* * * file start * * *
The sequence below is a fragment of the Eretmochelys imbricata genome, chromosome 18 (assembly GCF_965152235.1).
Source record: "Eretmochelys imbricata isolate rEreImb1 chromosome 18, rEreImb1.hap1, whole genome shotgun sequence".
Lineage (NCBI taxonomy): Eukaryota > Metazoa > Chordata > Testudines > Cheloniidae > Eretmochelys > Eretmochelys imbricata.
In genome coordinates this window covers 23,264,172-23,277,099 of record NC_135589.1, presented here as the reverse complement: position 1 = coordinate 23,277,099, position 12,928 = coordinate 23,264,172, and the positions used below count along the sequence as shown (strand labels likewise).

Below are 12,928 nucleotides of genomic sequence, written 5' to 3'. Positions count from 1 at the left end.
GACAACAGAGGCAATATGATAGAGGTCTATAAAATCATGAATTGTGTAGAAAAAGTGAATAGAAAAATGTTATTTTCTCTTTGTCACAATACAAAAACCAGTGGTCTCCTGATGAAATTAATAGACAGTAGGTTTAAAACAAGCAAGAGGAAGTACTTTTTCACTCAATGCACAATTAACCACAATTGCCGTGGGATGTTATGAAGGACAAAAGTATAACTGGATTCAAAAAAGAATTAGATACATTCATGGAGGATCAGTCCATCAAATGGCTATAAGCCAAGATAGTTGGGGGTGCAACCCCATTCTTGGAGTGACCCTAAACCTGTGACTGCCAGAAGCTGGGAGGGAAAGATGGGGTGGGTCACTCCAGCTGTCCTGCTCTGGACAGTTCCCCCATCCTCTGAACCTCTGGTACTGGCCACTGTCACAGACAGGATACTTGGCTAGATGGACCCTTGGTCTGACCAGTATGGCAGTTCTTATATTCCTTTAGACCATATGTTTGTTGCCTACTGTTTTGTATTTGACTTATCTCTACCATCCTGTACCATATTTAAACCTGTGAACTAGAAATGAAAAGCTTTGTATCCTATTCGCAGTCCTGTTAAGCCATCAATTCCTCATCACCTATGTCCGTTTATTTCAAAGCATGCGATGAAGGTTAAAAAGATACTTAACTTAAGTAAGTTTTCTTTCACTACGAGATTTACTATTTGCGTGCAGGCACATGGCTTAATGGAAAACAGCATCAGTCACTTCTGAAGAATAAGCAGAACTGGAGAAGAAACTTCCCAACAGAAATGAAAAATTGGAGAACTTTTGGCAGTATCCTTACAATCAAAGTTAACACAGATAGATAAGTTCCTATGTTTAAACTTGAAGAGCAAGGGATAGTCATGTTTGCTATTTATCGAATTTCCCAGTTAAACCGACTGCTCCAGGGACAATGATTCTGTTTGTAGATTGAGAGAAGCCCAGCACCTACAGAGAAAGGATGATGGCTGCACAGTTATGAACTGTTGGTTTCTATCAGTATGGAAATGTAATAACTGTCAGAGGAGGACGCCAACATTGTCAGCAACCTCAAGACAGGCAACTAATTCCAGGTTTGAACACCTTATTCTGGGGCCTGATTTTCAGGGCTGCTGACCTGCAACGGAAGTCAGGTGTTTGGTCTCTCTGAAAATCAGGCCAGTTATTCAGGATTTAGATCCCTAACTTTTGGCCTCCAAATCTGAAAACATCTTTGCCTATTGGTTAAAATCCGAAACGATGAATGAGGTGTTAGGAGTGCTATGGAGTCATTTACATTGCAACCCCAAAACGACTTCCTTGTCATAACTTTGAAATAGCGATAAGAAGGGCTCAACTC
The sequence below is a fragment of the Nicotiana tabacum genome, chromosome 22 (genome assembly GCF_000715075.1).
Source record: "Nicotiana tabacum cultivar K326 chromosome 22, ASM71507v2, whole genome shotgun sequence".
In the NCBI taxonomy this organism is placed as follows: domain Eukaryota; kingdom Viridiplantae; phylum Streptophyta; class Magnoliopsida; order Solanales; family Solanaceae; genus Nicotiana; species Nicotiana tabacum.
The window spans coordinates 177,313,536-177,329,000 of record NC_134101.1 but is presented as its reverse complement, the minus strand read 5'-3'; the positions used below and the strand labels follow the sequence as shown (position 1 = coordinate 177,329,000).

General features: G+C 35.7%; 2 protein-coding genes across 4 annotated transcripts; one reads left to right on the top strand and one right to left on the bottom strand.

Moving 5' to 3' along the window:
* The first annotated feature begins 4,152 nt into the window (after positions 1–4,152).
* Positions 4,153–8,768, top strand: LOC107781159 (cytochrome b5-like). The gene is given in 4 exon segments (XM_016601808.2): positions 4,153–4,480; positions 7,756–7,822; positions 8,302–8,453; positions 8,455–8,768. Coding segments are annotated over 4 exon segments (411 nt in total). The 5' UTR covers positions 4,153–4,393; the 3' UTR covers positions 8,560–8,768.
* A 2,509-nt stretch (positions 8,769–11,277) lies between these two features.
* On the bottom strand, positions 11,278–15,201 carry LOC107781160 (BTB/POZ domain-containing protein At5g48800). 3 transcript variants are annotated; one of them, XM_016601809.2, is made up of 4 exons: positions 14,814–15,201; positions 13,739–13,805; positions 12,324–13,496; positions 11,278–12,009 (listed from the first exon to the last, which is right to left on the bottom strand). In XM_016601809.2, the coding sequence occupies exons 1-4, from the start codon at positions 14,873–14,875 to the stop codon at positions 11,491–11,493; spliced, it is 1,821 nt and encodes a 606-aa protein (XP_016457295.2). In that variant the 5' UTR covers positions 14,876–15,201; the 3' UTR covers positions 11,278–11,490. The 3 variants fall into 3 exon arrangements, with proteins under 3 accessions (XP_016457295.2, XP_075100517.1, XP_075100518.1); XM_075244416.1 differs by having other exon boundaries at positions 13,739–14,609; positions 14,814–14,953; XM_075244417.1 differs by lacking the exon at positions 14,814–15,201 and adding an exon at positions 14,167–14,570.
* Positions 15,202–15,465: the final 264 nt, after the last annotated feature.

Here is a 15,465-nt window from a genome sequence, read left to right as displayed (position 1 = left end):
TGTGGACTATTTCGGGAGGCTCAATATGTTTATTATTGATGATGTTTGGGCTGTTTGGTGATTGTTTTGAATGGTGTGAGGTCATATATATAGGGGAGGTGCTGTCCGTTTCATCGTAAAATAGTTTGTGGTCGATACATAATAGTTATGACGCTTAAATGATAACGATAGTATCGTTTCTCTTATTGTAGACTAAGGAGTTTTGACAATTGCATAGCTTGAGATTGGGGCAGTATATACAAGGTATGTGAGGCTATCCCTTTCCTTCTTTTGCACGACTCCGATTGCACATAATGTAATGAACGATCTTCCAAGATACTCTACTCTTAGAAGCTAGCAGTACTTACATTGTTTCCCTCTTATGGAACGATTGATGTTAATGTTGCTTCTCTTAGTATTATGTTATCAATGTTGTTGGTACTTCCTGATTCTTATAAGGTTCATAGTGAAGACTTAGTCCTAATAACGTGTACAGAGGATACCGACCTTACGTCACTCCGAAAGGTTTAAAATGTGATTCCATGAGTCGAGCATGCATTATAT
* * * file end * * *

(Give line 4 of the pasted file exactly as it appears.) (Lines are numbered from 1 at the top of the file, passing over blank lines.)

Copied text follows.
In genome coordinates this window covers 23,264,172-23,277,099 of record NC_135589.1, presented here as the reverse complement: position 1 = coordinate 23,277,099, position 12,928 = coordinate 23,264,172, and the positions used below count along the sequence as shown (strand labels likewise).